Conclusion

Issues surrounding additional insured coverage are constantly being litigated. As explained above and as demonstrated by the cases discussed in this article, certain principles can be gleaned regarding the post-Burlington landscape, but those cases are by no means entirely consistent. Because there is such a wide breath of case law, practitioners are well-advised that, for whatever particular coverage question that might cross their desk on any particular day, there is likely a New York court that has decided the issue on similar facts.

*This was co-authored by Paulina Economou. Paulina is an associate attorney at Kelly, Rode & Kelly LLP in Mineola, New York. 


1 Id. at 318.
2 Id.
3 Id. at 324.
4 Id. at 325.
5 Fitzpatrick v. Am. Honda Motor Co., 78 N.Y.2d 61, 63, 571 N.Y.S.2d 672, 672, 575 N.E.2d 90, 90 (1991).
6 Id. at 66.
7 Colon v. Aetna Life & Cas. Ins. Co., 66 N.Y.2d 6, 8, 484 N.E.2d 1040, 494 N.Y.S.2d 688 (1985).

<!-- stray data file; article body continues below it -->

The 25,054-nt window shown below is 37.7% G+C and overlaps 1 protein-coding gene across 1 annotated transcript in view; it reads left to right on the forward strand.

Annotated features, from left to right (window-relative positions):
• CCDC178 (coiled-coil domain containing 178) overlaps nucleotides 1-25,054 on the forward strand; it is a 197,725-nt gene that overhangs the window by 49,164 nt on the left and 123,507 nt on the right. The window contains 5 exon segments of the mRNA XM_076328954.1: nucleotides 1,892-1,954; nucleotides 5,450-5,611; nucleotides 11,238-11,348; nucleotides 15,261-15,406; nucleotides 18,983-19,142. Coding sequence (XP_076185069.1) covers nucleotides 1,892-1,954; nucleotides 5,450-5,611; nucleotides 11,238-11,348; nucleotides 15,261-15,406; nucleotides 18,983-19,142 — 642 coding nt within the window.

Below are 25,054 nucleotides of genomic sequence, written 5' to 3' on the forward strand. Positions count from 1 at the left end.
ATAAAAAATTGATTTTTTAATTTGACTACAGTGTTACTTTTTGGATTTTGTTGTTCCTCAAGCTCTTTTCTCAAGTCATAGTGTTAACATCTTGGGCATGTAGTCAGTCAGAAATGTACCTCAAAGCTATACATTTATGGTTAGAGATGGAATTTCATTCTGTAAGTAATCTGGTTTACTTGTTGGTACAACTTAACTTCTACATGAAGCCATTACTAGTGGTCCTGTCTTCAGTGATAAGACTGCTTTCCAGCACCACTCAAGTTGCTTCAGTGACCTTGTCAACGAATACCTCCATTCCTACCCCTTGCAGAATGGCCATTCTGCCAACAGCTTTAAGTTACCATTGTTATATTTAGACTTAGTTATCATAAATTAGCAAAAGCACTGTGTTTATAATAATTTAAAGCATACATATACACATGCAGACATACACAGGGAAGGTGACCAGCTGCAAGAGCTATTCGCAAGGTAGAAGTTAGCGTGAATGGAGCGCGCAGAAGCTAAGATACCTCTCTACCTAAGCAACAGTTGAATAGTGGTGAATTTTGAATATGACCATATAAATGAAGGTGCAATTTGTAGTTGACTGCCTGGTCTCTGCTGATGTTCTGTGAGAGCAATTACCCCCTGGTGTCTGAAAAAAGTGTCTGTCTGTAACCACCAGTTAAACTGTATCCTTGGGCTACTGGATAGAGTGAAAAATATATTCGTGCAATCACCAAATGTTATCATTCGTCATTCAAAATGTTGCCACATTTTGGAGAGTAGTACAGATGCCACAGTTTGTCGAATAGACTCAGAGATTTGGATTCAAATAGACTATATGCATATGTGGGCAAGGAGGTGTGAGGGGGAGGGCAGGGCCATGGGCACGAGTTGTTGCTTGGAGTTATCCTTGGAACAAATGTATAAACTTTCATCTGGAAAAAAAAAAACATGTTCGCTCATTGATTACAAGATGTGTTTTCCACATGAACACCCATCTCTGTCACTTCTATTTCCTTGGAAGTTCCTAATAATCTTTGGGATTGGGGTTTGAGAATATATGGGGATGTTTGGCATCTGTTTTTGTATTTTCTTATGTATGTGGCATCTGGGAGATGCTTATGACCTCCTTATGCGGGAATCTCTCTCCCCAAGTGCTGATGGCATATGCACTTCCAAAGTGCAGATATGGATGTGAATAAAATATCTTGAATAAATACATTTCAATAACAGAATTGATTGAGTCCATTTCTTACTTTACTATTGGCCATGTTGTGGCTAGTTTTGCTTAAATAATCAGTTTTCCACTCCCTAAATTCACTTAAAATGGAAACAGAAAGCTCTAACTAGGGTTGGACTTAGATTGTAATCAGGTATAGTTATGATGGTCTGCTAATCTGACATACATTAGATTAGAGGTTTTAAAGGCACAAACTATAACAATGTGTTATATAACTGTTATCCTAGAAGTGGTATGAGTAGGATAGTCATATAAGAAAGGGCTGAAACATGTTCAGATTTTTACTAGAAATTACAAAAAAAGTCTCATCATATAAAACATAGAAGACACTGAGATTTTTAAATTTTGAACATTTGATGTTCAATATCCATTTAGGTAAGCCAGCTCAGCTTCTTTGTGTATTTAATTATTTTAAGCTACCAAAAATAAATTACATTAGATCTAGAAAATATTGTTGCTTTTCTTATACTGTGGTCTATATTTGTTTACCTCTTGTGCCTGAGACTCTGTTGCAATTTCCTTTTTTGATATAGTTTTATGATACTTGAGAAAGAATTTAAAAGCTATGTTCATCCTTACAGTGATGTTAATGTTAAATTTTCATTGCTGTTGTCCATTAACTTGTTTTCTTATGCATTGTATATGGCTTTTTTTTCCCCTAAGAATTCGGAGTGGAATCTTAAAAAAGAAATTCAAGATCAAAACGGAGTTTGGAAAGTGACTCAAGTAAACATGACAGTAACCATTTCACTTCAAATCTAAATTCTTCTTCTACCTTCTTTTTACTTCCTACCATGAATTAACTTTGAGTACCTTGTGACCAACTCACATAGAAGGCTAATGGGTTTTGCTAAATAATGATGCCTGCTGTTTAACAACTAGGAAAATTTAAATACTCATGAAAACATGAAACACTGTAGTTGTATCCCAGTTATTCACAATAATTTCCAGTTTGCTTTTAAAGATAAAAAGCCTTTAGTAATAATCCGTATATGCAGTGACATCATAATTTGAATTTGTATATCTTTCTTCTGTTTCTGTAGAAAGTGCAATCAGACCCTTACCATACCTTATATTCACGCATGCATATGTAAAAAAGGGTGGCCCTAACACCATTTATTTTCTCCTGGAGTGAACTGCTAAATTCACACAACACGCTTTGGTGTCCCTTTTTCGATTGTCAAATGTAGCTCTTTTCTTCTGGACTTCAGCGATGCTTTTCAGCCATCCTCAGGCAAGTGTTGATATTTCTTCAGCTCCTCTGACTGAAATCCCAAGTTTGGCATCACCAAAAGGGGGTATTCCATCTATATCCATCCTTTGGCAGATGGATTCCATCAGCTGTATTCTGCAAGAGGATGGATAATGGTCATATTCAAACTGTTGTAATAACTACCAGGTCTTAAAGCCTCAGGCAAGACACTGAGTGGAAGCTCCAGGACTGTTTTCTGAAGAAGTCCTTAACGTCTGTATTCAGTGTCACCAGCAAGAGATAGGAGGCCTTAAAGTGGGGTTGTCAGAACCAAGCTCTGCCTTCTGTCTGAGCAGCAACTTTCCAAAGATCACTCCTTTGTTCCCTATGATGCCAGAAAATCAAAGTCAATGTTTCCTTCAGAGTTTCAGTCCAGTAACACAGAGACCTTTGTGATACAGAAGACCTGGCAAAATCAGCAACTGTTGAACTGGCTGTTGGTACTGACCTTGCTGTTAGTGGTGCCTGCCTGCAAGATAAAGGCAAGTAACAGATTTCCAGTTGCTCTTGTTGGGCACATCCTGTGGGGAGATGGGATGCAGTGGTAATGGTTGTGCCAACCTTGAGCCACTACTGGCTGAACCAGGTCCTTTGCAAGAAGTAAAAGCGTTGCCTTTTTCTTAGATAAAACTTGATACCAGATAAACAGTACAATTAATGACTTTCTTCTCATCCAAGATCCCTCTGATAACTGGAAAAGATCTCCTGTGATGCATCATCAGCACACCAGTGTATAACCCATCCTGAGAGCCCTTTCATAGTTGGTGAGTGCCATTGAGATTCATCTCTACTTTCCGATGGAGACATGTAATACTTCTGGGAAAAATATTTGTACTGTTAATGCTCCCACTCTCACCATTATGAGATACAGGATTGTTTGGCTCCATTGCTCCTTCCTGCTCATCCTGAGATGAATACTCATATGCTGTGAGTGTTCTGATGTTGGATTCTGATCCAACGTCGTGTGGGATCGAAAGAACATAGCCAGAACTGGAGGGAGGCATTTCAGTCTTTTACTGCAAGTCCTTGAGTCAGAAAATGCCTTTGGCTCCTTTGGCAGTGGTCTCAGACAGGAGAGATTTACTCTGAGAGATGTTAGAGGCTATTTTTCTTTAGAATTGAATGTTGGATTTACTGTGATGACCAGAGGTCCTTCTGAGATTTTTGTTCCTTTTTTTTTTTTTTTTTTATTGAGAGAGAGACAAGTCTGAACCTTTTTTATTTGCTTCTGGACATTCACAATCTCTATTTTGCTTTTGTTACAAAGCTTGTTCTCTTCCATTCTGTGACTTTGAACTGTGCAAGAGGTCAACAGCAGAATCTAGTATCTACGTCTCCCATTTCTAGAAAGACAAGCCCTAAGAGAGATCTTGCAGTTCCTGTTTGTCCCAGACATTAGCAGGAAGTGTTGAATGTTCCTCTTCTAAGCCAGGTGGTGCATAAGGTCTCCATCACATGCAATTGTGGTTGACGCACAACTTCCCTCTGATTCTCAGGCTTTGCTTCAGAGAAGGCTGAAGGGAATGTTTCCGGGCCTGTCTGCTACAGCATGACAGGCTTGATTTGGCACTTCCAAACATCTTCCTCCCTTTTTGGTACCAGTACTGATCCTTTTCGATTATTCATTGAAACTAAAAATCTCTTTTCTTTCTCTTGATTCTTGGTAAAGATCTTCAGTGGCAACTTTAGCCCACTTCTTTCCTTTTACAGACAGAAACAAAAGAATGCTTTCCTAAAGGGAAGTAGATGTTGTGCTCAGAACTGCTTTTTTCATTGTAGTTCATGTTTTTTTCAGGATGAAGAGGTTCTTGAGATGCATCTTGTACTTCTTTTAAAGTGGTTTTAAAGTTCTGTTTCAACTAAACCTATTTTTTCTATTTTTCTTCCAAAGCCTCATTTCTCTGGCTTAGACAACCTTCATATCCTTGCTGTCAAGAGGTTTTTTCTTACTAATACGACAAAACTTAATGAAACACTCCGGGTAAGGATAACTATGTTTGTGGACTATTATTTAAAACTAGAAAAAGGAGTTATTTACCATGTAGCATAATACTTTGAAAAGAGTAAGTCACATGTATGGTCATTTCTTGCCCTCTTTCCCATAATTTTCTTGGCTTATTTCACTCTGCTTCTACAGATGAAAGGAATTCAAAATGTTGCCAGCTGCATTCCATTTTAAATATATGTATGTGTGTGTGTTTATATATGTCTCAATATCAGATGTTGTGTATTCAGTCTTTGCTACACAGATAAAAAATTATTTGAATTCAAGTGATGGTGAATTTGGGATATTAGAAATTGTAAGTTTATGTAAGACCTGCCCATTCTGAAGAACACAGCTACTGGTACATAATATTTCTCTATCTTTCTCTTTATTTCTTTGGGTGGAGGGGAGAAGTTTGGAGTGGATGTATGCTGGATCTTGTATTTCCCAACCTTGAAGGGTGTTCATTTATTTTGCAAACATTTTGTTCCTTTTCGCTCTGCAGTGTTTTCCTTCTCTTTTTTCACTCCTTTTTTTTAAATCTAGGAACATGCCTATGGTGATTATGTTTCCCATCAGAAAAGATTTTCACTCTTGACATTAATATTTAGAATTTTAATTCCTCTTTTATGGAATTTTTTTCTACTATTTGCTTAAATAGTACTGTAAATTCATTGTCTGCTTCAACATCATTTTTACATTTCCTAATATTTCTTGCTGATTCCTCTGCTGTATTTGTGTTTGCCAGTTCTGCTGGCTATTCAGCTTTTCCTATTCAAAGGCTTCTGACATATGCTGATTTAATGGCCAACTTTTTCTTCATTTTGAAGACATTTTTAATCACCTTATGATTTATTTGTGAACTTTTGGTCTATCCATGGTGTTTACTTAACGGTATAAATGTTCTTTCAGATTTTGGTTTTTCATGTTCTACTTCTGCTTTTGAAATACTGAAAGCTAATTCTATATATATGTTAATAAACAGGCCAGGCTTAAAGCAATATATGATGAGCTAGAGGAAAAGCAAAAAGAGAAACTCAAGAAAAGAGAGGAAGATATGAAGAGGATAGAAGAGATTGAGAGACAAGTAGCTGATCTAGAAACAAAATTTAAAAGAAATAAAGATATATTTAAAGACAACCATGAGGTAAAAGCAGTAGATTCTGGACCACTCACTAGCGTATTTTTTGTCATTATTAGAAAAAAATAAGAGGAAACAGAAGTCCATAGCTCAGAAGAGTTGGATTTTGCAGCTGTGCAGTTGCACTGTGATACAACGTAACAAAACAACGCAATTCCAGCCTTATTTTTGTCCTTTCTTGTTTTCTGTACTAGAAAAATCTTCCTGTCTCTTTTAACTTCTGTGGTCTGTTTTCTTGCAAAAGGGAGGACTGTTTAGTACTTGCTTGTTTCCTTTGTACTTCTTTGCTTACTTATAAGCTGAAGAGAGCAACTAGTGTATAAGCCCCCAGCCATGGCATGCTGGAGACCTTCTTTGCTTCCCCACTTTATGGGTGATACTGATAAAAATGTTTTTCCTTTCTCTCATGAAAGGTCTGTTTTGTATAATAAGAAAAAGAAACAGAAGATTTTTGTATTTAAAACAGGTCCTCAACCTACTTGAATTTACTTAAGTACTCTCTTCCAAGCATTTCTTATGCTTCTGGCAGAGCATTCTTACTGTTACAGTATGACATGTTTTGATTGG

8 Int’l Bus. Machs. Corp. v. Liberty Mut. Ins. Co., 363 F.3d 137, 144 (2d Cir. 2004) (citations omitted).
9 No. 18-cv-1700 (AJN), 2019 U.S. Dist. LEXIS 37769 (S.D.N.Y. Mar. 8, 2019).
10 Id. at *10.
11 Id. at *11-12.
12 2019 NY Slip Op 32749(U), *5 (Sup. Ct., N.Y. Co. 2019).
13 Id. at *7.
14 See also Travelers Prop. Cas. Co. of Am. v Harleysville Ins. Co. of NY, 67 Misc. 3d 1227[A], 2020 NY Slip Op 50658[U], *5 (Sup. Ct., N.Y. Co. 2020) (“In any case, Burlington did not alter the duty to defend.”).
15 No. 19-CV-6629 (RPK) (ST), 2021 U.S. Dist. LEXIS 90876, at *21-24 (E.D.N.Y. May 12, 2021).